Based upon the different properties of concrete the non-destructive methods have been developed. The methods are: 1. Surface Hardness Test 2. Penetration Resistance Test 3. Pull Out Test 4. Dynamic or Vibration Methods.
Method # 1. Surface Hardness Test:
The hardness of the concrete surface usually is determined by the rebound hammer test. The rebound hammer test was developed in 1948 by a Swiss Engineer named Ernst Schmit. The weight of the hammer Used is about 2 kg and its impact energy 2.2 N.m.
Equipment and its Working:
A typical rebound test hammer is shown in Fig. 19.8. All parts of the equipment are shown on the Fig. It consists of a spring controlled hammer mass that slides on a plunger with in a tubular casing as shown in Fig. 19.8. When the plunger is pressed against the surface of the concrete, the mass rebounds from the plunger. It retracts against the force of the spring. This spring is automatically released when fully tensioned, causing the hammer mass to impact against the concrete through the plunger.
When the spring controlled mass, rebounds it takes with it a rider which slides along a graduated scale and can be seen through a small window in the side of the casing. The rider can be held in any position on the scale by depressing the locking button to record the reading. The distance travelled by the mass is called the rebound number. It is indicated by the rider moving along a graduated scale.
The equipment can be operated vertically or horizontally. The plunger is pressed hard and steadily against the concrete surface to be tested at right angles, till the spring loaded mass is triggered off from its locked position. After impact, the scale index is read while the hammer still is in the test position. The measurement of the distance taken is an arbitrary quantity, known as rebound number.
Each hammer varies considerably in performance. Thus it needs calibration for use on concrete made with the aggregates from the specific source, as the reading of the test is very sensitive to the local variations in the concrete, specially to the aggregate particles near the surface. The hammer may strike an aggregate particle, giving misleading result. Thus it is necessary to take several readings at each test location. B.S. 1881, Part 202 specifies 12 readings over an area of about 300 square mm.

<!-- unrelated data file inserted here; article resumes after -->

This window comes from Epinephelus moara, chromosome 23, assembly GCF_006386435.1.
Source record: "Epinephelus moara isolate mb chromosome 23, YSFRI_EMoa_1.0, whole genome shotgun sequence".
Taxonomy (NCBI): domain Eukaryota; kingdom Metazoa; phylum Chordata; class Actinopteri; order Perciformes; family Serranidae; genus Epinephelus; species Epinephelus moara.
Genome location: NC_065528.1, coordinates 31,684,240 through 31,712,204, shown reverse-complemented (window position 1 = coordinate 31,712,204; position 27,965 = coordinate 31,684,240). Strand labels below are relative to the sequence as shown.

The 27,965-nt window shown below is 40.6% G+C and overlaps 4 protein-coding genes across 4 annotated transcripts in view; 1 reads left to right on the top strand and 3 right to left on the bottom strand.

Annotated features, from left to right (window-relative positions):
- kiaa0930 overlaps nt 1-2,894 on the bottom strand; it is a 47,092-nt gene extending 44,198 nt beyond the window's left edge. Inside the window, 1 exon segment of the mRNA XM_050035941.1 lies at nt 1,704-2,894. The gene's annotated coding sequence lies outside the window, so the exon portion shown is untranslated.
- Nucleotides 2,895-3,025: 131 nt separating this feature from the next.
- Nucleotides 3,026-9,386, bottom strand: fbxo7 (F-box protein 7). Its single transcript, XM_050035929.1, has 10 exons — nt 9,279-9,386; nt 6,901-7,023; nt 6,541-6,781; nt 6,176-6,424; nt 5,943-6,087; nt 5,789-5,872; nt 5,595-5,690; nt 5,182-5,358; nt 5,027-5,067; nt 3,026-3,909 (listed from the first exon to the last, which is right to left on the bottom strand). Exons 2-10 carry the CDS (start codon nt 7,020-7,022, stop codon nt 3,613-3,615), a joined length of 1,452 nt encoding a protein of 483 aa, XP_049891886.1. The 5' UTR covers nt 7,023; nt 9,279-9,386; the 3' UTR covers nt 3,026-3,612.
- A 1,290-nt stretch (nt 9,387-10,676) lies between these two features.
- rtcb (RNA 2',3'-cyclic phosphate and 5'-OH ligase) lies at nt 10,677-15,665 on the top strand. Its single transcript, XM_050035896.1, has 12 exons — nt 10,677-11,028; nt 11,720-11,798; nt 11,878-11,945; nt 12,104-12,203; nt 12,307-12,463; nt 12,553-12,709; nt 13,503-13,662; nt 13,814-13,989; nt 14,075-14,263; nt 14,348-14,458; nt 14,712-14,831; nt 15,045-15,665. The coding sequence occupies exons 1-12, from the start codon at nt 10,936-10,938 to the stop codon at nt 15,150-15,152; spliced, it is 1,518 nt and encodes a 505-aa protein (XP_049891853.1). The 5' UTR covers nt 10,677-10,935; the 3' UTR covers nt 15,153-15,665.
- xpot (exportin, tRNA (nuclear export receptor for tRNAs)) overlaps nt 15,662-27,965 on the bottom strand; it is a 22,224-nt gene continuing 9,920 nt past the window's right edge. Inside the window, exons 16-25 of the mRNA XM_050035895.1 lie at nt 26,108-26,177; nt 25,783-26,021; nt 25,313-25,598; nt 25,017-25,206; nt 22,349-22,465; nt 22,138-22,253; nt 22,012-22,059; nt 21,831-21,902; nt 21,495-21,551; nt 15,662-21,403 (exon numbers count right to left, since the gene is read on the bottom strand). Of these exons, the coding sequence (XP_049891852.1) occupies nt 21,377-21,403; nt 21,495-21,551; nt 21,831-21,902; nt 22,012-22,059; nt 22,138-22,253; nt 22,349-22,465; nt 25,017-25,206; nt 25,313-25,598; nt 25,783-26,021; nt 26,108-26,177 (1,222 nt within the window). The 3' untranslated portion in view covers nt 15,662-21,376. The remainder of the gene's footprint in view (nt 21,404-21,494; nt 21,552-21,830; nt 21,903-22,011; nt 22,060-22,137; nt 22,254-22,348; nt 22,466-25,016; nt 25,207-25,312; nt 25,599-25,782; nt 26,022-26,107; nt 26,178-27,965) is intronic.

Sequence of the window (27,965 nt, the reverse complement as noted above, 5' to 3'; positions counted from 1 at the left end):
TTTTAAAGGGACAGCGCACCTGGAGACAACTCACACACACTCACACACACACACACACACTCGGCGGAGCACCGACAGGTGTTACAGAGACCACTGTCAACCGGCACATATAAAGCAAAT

The surface should be smooth, clean and dry. The loose material from the surface must be removed. Fig. 19.9 shows the cross section of rebound hammer and its operating principle. Fig. 19.9 (a) shows the ready state of equipment for test, position (b) shows the body pushed towards the test object, position (c) shows the release of hammer and position (d) shows the hammer rebound.
The test can be conducted horizontally, vertically upwards, or down wards or at any intermediate angle. At each angle the rebound number will be 35 different for the same concrete. Thus separate calibration or correction charts for each condition should be prepared.
Fig. 19.10 shows the relationship between rebound number of test hammer and compressive strength of concrete curve A shows the relation between rebound number in vertically down impact and cylinder strength of concrete. Curve B shows relation of horizontal impact and curve C is shows relation of vertically upward impact, while Fig. 19.11 shows the relationship between rebound number, angle and condition of moisture of test on compressive strength of concrete.
Factors Affecting the Results:
Following factors have been found affecting the results of the test:
(a) Mix Characteristics:
In this group following factors are covered:
(i) Type of cement
(ii) Cement content
(iii) Type and characteristics of coarse aggregate
(b) Member Characteristics:
In this group following factors are covered:
(i) Compaction of concrete
(ii) Age of concrete
(iii) Internal moisture condition of concrete
(iv) Smoothness of surface under test
(v) Shape, size and rigidity of member
(vi) Temperature of concrete etc.
Relation between Rebound Number and Strength of Concrete:
Experimental results have shown that there is a general correlation between the rebound number and compressive strength of concrete. However there is wide range of disagreement among the researchers regarding the accuracy of estimation of strength from rebound numbers. The variation in strength of a properly calibrated hammer has been observed between ± 15% and ± 20%.
Application of the Test:
International survey was conducted during 1965-1967 on the use of Schmitt rebound hammer. During this survey consensus emerged that this test is not fit to be used as acceptance test.